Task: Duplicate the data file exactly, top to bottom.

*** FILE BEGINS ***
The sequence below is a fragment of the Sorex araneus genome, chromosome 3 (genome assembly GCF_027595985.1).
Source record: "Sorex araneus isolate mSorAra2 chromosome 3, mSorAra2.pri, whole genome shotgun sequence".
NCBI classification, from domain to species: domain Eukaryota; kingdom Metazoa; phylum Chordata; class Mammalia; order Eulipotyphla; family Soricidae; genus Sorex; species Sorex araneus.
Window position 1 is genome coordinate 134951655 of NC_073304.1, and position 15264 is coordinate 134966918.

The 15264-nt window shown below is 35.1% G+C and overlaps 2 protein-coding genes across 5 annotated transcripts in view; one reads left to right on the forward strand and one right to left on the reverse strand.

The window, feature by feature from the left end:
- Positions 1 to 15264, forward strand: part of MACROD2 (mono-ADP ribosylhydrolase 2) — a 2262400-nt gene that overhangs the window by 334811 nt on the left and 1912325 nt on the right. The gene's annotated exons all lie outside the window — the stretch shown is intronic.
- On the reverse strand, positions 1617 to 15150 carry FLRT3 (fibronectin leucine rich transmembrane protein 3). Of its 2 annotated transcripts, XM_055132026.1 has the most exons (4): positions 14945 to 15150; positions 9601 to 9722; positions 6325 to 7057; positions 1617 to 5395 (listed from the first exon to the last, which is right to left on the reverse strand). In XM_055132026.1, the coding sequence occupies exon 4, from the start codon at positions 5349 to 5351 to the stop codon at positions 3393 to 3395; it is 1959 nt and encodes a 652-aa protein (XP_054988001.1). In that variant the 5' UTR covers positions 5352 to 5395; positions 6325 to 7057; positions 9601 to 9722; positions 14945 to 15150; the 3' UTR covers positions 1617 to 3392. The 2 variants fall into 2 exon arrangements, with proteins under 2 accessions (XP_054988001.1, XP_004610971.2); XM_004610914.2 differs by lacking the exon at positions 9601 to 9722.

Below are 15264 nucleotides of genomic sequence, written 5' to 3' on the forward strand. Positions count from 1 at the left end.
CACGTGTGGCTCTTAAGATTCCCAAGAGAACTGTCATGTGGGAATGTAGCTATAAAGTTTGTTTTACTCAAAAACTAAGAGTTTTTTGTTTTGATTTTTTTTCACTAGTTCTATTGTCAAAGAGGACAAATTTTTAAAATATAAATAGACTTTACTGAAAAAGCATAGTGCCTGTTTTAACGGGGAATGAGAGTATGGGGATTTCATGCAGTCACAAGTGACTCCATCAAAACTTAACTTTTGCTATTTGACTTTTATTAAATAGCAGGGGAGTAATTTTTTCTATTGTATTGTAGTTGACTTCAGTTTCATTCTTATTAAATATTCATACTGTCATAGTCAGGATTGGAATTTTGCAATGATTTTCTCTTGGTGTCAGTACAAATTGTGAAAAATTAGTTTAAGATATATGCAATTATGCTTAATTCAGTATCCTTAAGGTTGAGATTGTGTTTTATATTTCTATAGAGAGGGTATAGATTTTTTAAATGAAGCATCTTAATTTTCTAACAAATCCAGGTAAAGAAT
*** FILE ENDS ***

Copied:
The sequence below is a fragment of the Sorex araneus genome, chromosome 3 (genome assembly GCF_027595985.1).
Source record: "Sorex araneus isolate mSorAra2 chromosome 3, mSorAra2.pri, whole genome shotgun sequence".
NCBI classification, from domain to species: domain Eukaryota; kingdom Metazoa; phylum Chordata; class Mammalia; order Eulipotyphla; family Soricidae; genus Sorex; species Sorex araneus.
Window position 1 is genome coordinate 134951655 of NC_073304.1, and position 15264 is coordinate 134966918.

The 15264-nt window shown below is 35.1% G+C and overlaps 2 protein-coding genes across 5 annotated transcripts in view; one reads left to right on the forward strand and one right to left on the reverse strand.

The window, feature by feature from the left end:
- Positions 1 to 15264, forward strand: part of MACROD2 (mono-ADP ribosylhydrolase 2) — a 2262400-nt gene that overhangs the window by 334811 nt on the left and 1912325 nt on the right. The gene's annotated exons all lie outside the window — the stretch shown is intronic.
- On the reverse strand, positions 1617 to 15150 carry FLRT3 (fibronectin leucine rich transmembrane protein 3). Of its 2 annotated transcripts, XM_055132026.1 has the most exons (4): positions 14945 to 15150; positions 9601 to 9722; positions 6325 to 7057; positions 1617 to 5395 (listed from the first exon to the last, which is right to left on the reverse strand). In XM_055132026.1, the coding sequence occupies exon 4, from the start codon at positions 5349 to 5351 to the stop codon at positions 3393 to 3395; it is 1959 nt and encodes a 652-aa protein (XP_054988001.1). In that variant the 5' UTR covers positions 5352 to 5395; positions 6325 to 7057; positions 9601 to 9722; positions 14945 to 15150; the 3' UTR covers positions 1617 to 3392. The 2 variants fall into 2 exon arrangements, with proteins under 2 accessions (XP_054988001.1, XP_004610971.2); XM_004610914.2 differs by lacking the exon at positions 9601 to 9722.

Below are 15264 nucleotides of genomic sequence, written 5' to 3' on the forward strand. Positions count from 1 at the left end.
CACGTGTGGCTCTTAAGATTCCCAAGAGAACTGTCATGTGGGAATGTAGCTATAAAGTTTGTTTTACTCAAAAACTAAGAGTTTTTTGTTTTGATTTTTTTTCACTAGTTCTATTGTCAAAGAGGACAAATTTTTAAAATATAAATAGACTTTACTGAAAAAGCATAGTGCCTGTTTTAACGGGGAATGAGAGTATGGGGATTTCATGCAGTCACAAGTGACTCCATCAAAACTTAACTTTTGCTATTTGACTTTTATTAAATAGCAGGGGAGTAATTTTTTCTATTGTATTGTAGTTGACTTCAGTTTCATTCTTATTAAATATTCATACTGTCATAGTCAGGATTGGAATTTTGCAATGATTTTCTCTTGGTGTCAGTACAAATTGTGAAAAATTAGTTTAAGATATATGCAATTATGCTTAATTCAGTATCCTTAAGGTTGAGATTGTGTTTTATATTTCTATAGAGAGGGTATAGATTTTTTAAATGAAGCATCTTAATTTTCTAACAAATCCAGGTAAAGAAT